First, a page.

Linux and dual booting question

I want to learn a bit more about linux and cant decide on ubuntu or debian. I know know Wendell has mentioned Debian in a recent video, and Ubuntu looks more "plug and play" then other distros. I just need help on picking which one, I plan on using the latest stable version for either one.

As for dual booting, I am looking at keeping windows installed. So when cases of I have to get something done happen, I have a familier ground to get it done. I have looked at the official Ubuntu documentation, and i am slightly confused. It states the best order is to do a fresh windows install and partion the drive with room for ubuntu then install ubuntu. Will this work for other distros, and will it auto configure the boot loader for the drive, or is there more steps involved?

If you plan to go the stable version route, then Ubuntu has a more recent kernel which means better performance and hardware support. On the other hand, Ubuntu does some shady stuff like sending your Unity searches to amazon, and me personally I've had the most bugs with Ubuntu out of all the distros (might just be me and an isolated incident). Seeing how your hardware is pretty old, my personal suggestion is Debian.

Ubuntu is pretty different from most distros because it is managed by a company, and not the community. They're also the only distro that uses Unity as a Desktop Environment. They're very newbie friendly, yes, that is true, but I don't believe that Ubuntu is representative of the general linux experience. My first linux distro was Ubuntu, and I really hated it, but it might be a good stepping stone for you.

As for dual booting. You need to have Windows installed first because Windows doesn't care about other operating systems and makes other bootloaders non-functional. So install Windows, make a partition for whatever linux distro you prefer, then install it. Ubuntu uses grub2 as a bootloader by default, grub will automatically detect Windows and make sure you can also load Windows by chainloading its proprietary bootloader. In most cases there's no fiddling involved from the user.

Xubuntu is similar to Ubuntu, but without the shady Amazon/Canonical spying on the user and has an interface that is more traditional.

I'm new to Linux. Installed Ubuntu, found out it was spying on me, then installed Xubuntu instead. The installation was just as easy. If you run into problems you can't solve, people here can help you.

Try it. Most of teh documentation RE:Ubuntu would apply to Xubuntu. I currently run elementary OS because it looks like my Mac.

TIP: make sure you backup your data on a separate drive or something before you install a new OS.

Best is to buy a cheap SSD, and install linux on that. I would really advise against putting windows and linux partitions on the same physical storage device in a multi-boot configuration, for the many reasons I've explained many times before.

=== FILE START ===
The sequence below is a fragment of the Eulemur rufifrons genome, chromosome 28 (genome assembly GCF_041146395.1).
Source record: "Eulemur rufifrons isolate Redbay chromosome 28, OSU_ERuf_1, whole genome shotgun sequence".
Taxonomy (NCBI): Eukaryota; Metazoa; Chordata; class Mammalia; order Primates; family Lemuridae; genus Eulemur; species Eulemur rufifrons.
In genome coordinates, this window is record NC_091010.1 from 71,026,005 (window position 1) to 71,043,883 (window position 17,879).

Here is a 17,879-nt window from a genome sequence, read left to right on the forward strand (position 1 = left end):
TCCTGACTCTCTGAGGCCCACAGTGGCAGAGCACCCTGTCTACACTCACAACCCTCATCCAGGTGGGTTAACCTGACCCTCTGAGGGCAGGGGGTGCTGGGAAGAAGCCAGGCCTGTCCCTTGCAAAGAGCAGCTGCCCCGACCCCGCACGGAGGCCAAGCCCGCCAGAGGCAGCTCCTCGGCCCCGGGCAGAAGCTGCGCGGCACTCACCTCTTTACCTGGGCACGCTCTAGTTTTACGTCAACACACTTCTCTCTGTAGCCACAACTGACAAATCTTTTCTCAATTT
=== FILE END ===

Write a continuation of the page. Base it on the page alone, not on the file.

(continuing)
A 64-128 GB SSD is super cheap these days, and offers plenty of space for a complete linux environment.

If you put your bootloader (GRUB for instance) on the SSD, the "windows HDD" remains completely untouched, and removing the SSD will give you a standard Windows boot. Adding the SSD and letting the system boot from that, will offer you the multi-boot menu, letting you pick what you want to boot into.

The advantage is that you can still do full windows restores and upgrades, by just disconnecting the SSD from the system. If you perform any system maintenance in windows, it will always destroy your linux install if that is on the same physical storage device, so it's best to disconnect the SSD before doing any system maintenance in Windows.


When learning Linux I recommend doing a little bit of reading into Unix. While Linux is not Unix much of the philosophy of how it works is the same.

I run anything interesting in a VM... Virtualbox and VMware.

After that I run it native if I like it on a USB drive Super easy to do.

Setup a virtualbox with the install ISO you like. NO hard drive !.

boot the VM and add the USB stick using a USB2 port. When it hits the the hard drive step a USB stick wil be fine with enough space.

I have been using a 32G USB3 stick and for the install its on a USB2 port so VirtualBox see's it. When its installed I close the VM and move the stick to a USB3 port to test out.

Liked Elementary OS a lot the last few days. Kicks Unity in the ass all over. Like all linux needs work. 

I personally use Debian for most of my projects, it's clean, run down, plug'n'play, and fast. I'm not hating Ubuntu completely love the 64 bit Server version they have. Used it many times. I agree with Marten using a VM is a great way to experiment and find what you want. You could even host multiple versions of Linux. If you have a dual monitor you could watch a movie or the Tek while messing around with Linux in the VM.

this is how I want to due it, but with other things going on I can't right now. If I use the same physical drive what would I have to keep in mind. I do have 2 mechanical drives on in the system as well, but I do not think I could get the data on one at the moment, and if I can do it how much would be reccommened as a minimum for linux.

Would it be possible to use a usb drive to load the bootloader to so when I set up the dual boot it would be the "key" to load linux. since removing a drive every time I want to boot to windows would be difficult every time I need windows. 

I thought about this route but, untill I learn a bit more about how linux works, and can get things done with little to no help from guides, this would be impractical for me at the moment.